Saturday, October 26, 2013

Fall Wrap Up

There are many, many things left to do before we are ready for the winter, at least in the garden. Still, most of the important things are finished and have learned a lot about growing vegetables and fruits and the weird things my city wild life will wreck without eating.

The pallet lettuce garden I attempted was an abject failure. There are many reasons for it, but part of it was the design. The design I originally hijacked was not lined with garden paper at all. Instead, it was loaded with the soil and seeded and then it just laid there for a month while the roots grew strong enough to keep the soil in. My goal was not a well established patch of cutting greens though, at least not this year, so I tried creating "boxes" to plant in. There are flaws, such as the sun getting to the bottom ones and too much drainage sapping the nutrients from the topmost seedlings. Next year is a do over, because I am stubborn that way.

Next year I am going to try heirlooms so that I can harvest good seed for the next season. This year I planted Red Lightning, Super Sauce and Tie Dye as well as a variety of cocktail tomatoes. The cocktail tomatoes did poorly in their hanging containers. The Super Sauce seem to need a lot more nutrients to avoid blossom end rot than other tomatoes. Once the soil was appropriate for them I was rewarded with humongous plum tomatoes.
On the left is a regular plum tomato from the farm stand and on the left is one of the Super Sauce. I have harvested a few that were even bigger.

There were not enough to provide for our winters canned tomato needs though, so next year I go heirloom and try growing them up on a single vine like they do at the big farms. Seems to work for them. The Red Lightnings were lovely, but I am the only one in my family that likes raw, off the vine, tomatoes, so next year I will plant just two regular tomatoes with the plums. I am bound and determined to find a good spot for the cocktail tomatoes though, I will prevail!
I have harvested four good pumpkins, one very deformed, but perfectly good for food. Another of them was breached before I got to it and had grown into my lovely neighbors yard. I was going to give it to her, but I saw it rotting and got it back to keep the critters out of her yard. I have several small spaghetti (Tivoli) squash, but the vine borers stopped production too early. The heriloom Lakotas didn't do well at all. Of the six vines I got one very small squash and another that never ripened fully. Next year there will be butternut, they handle the vine borers like champs. In the curbit family, my zucchini did terribly. Out of the 8 plants and I don't know how many seeds, I got exactly one teeny zucchini. I am not entirely sure why, but I think it may be that they didn't like sharing space with the cabbages (which did quite well btw). My cucumbers actually did well after a couple of false starts. Unfortunately my fermented dill pickles were not very good. Note: pickle crisp, or better yet, organic grape leaves).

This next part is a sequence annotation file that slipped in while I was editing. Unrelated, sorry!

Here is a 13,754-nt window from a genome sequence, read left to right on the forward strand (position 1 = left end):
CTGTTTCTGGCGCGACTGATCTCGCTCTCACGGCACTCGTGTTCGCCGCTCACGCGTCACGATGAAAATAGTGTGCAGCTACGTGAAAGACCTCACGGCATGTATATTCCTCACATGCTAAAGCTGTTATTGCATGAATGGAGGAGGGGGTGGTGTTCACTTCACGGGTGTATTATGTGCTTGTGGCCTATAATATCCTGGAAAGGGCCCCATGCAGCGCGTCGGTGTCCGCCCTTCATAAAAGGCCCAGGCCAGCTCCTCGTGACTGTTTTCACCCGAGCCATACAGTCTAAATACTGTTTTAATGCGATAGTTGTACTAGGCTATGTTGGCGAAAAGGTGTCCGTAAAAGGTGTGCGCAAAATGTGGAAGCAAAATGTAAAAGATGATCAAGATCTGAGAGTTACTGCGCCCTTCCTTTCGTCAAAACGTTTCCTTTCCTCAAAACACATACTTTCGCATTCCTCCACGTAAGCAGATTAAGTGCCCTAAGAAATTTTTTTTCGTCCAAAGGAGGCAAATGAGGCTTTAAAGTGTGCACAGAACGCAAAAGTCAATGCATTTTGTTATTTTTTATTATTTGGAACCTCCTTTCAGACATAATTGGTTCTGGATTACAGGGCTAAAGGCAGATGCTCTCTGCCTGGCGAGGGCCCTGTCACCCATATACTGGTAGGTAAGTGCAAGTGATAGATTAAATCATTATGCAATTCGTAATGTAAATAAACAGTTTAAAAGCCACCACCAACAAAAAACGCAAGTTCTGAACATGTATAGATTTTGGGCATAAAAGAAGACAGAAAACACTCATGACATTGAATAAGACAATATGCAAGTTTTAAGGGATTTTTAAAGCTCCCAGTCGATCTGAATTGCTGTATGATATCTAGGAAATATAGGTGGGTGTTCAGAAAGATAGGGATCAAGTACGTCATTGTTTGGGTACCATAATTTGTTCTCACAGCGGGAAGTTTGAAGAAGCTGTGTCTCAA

As mentioned, the cabbage did well. I made sauerkraut which was really good, but the brine stayed way too salty and after a couple of months I rinsed it to see if I could save it, but without the brine it rapidly went south in the fridge. I am on the right track though, and there are a couple of baby heads out there right now that may give me another opportunity. In the same bed, the broccoli was a wash. There were three plants, but they matured at greatly different rates. While waiting for enough broccoli for a meal, the first heads to erupt bolted. Next year I will play in a container with them and not waste precious raised bed space.
Savoy cabbage from the garden
The corn was lovely! Next year I need fish meal and there is an enzyme that you soak beans seeds in before planting a field with them the first time, I am going to do that and use the few beans that made it from the Cherokee Trail of Tears black beans. Must plant many more beans next year to haul in a good crop to use more than as seeds for the spring.
The Swiss Chard is doing excellently in the container I planted the seeds in before I went in for the surgery. There are also some beets and carrots going, so maybe something will come of that before the weather turns too much.

As many who read here know, I have been pretty sick. Pain is constant, so I have to ration where my energy goes. This is why my blog hasn't been updated as much as I would like. It is either blog it or do it, but I can't often do both. What I do have is a lot of pictures ready for some instructionals, and a plan. Soon there will be a basic canning guide here. I plan to explain the science (at least the science that I know, things change all the time) and basic techniques and places to go for more information or support. 

Now, to convince my husband that moving the beds is the best idea ever, because I am not supposed to lift heavy things. Way more irritating than relaxing, let me tell you.

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